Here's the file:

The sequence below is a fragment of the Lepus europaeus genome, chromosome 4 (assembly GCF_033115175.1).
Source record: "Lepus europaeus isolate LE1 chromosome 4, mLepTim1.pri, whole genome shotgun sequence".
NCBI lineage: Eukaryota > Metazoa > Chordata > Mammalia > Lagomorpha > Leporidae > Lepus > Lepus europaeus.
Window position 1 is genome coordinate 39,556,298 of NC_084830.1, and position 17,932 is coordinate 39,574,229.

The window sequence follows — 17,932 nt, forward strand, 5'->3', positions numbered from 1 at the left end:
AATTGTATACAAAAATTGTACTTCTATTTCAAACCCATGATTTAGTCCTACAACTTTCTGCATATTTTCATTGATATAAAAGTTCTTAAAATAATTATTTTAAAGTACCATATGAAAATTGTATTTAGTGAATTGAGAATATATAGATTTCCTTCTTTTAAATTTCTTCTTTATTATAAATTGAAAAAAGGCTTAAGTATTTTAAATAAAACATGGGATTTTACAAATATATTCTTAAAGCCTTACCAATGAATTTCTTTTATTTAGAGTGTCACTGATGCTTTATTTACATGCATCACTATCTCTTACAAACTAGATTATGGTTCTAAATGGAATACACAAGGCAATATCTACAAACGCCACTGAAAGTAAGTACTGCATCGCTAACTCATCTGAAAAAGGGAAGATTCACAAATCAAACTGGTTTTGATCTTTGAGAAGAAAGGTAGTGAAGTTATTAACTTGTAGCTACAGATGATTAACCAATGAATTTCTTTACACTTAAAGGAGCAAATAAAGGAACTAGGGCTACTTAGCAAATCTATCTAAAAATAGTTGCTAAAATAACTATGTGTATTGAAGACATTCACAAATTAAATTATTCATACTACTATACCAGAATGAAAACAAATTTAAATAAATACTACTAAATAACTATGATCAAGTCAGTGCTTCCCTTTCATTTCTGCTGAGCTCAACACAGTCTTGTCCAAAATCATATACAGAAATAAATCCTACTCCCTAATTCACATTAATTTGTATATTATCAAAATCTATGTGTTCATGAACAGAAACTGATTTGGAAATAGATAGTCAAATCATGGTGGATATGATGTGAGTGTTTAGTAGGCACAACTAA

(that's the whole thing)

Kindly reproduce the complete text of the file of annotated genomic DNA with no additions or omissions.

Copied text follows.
The sequence below is a fragment of the Lepus europaeus genome, chromosome 4 (assembly GCF_033115175.1).
Source record: "Lepus europaeus isolate LE1 chromosome 4, mLepTim1.pri, whole genome shotgun sequence".
NCBI lineage: Eukaryota > Metazoa > Chordata > Mammalia > Lagomorpha > Leporidae > Lepus > Lepus europaeus.
Window position 1 is genome coordinate 39,556,298 of NC_084830.1, and position 17,932 is coordinate 39,574,229.

The window sequence follows — 17,932 nt, forward strand, 5'->3', positions numbered from 1 at the left end:
AATTGTATACAAAAATTGTACTTCTATTTCAAACCCATGATTTAGTCCTACAACTTTCTGCATATTTTCATTGATATAAAAGTTCTTAAAATAATTATTTTAAAGTACCATATGAAAATTGTATTTAGTGAATTGAGAATATATAGATTTCCTTCTTTTAAATTTCTTCTTTATTATAAATTGAAAAAAGGCTTAAGTATTTTAAATAAAACATGGGATTTTACAAATATATTCTTAAAGCCTTACCAATGAATTTCTTTTATTTAGAGTGTCACTGATGCTTTATTTACATGCATCACTATCTCTTACAAACTAGATTATGGTTCTAAATGGAATACACAAGGCAATATCTACAAACGCCACTGAAAGTAAGTACTGCATCGCTAACTCATCTGAAAAAGGGAAGATTCACAAATCAAACTGGTTTTGATCTTTGAGAAGAAAGGTAGTGAAGTTATTAACTTGTAGCTACAGATGATTAACCAATGAATTTCTTTACACTTAAAGGAGCAAATAAAGGAACTAGGGCTACTTAGCAAATCTATCTAAAAATAGTTGCTAAAATAACTATGTGTATTGAAGACATTCACAAATTAAATTATTCATACTACTATACCAGAATGAAAACAAATTTAAATAAATACTACTAAATAACTATGATCAAGTCAGTGCTTCCCTTTCATTTCTGCTGAGCTCAACACAGTCTTGTCCAAAATCATATACAGAAATAAATCCTACTCCCTAATTCACATTAATTTGTATATTATCAAAATCTATGTGTTCATGAACAGAAACTGATTTGGAAATAGATAGTCAAATCATGGTGGATATGATGTGAGTGTTTAGTAGGCACAACTAA